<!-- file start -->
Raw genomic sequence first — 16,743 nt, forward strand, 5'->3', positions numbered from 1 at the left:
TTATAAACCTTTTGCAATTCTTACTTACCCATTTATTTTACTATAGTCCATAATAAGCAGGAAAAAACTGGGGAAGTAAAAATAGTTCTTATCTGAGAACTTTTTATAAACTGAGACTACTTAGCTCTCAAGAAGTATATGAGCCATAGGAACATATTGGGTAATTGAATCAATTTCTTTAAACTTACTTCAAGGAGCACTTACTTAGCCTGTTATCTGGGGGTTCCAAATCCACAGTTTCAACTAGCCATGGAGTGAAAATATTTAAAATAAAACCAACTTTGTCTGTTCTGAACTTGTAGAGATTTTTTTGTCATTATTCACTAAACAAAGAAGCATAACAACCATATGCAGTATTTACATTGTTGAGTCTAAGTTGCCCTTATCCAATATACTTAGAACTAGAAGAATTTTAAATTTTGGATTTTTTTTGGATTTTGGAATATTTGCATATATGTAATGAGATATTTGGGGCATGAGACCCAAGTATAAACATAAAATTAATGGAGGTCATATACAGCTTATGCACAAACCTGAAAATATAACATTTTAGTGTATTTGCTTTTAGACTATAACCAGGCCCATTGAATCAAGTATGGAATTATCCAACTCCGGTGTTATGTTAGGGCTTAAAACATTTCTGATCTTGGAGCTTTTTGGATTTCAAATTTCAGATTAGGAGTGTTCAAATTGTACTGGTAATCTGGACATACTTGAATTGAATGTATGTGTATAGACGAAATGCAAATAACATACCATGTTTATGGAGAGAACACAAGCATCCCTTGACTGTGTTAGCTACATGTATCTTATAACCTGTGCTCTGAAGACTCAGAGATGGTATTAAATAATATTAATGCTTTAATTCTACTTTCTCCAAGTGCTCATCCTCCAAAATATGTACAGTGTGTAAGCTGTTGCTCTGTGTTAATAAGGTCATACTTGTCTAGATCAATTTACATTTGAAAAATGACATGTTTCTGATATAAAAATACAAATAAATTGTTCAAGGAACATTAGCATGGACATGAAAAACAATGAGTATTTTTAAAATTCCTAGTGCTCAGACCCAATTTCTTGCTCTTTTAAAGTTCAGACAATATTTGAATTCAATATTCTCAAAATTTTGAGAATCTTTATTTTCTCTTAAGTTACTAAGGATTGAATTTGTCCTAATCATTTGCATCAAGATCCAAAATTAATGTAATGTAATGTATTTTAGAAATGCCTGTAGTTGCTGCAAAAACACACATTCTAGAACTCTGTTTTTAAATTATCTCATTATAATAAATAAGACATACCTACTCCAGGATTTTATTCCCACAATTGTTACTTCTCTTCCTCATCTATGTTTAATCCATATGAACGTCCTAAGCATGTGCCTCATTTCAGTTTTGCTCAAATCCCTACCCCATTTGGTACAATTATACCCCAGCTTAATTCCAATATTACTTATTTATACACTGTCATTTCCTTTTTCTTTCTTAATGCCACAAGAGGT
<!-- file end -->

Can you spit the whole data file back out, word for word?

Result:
Raw genomic sequence first — 16,743 nt, forward strand, 5'->3', positions numbered from 1 at the left:
TTATAAACCTTTTGCAATTCTTACTTACCCATTTATTTTACTATAGTCCATAATAAGCAGGAAAAAACTGGGGAAGTAAAAATAGTTCTTATCTGAGAACTTTTTATAAACTGAGACTACTTAGCTCTCAAGAAGTATATGAGCCATAGGAACATATTGGGTAATTGAATCAATTTCTTTAAACTTACTTCAAGGAGCACTTACTTAGCCTGTTATCTGGGGGTTCCAAATCCACAGTTTCAACTAGCCATGGAGTGAAAATATTTAAAATAAAACCAACTTTGTCTGTTCTGAACTTGTAGAGATTTTTTTGTCATTATTCACTAAACAAAGAAGCATAACAACCATATGCAGTATTTACATTGTTGAGTCTAAGTTGCCCTTATCCAATATACTTAGAACTAGAAGAATTTTAAATTTTGGATTTTTTTTGGATTTTGGAATATTTGCATATATGTAATGAGATATTTGGGGCATGAGACCCAAGTATAAACATAAAATTAATGGAGGTCATATACAGCTTATGCACAAACCTGAAAATATAACATTTTAGTGTATTTGCTTTTAGACTATAACCAGGCCCATTGAATCAAGTATGGAATTATCCAACTCCGGTGTTATGTTAGGGCTTAAAACATTTCTGATCTTGGAGCTTTTTGGATTTCAAATTTCAGATTAGGAGTGTTCAAATTGTACTGGTAATCTGGACATACTTGAATTGAATGTATGTGTATAGACGAAATGCAAATAACATACCATGTTTATGGAGAGAACACAAGCATCCCTTGACTGTGTTAGCTACATGTATCTTATAACCTGTGCTCTGAAGACTCAGAGATGGTATTAAATAATATTAATGCTTTAATTCTACTTTCTCCAAGTGCTCATCCTCCAAAATATGTACAGTGTGTAAGCTGTTGCTCTGTGTTAATAAGGTCATACTTGTCTAGATCAATTTACATTTGAAAAATGACATGTTTCTGATATAAAAATACAAATAAATTGTTCAAGGAACATTAGCATGGACATGAAAAACAATGAGTATTTTTAAAATTCCTAGTGCTCAGACCCAATTTCTTGCTCTTTTAAAGTTCAGACAATATTTGAATTCAATATTCTCAAAATTTTGAGAATCTTTATTTTCTCTTAAGTTACTAAGGATTGAATTTGTCCTAATCATTTGCATCAAGATCCAAAATTAATGTAATGTAATGTATTTTAGAAATGCCTGTAGTTGCTGCAAAAACACACATTCTAGAACTCTGTTTTTAAATTATCTCATTATAATAAATAAGACATACCTACTCCAGGATTTTATTCCCACAATTGTTACTTCTCTTCCTCATCTATGTTTAATCCATATGAACGTCCTAAGCATGTGCCTCATTTCAGTTTTGCTCAAATCCCTACCCCATTTGGTACAATTATACCCCAGCTTAATTCCAATATTACTTATTTATACACTGTCATTTCCTTTTTCTTTCTTAATGCCACAAGAGGT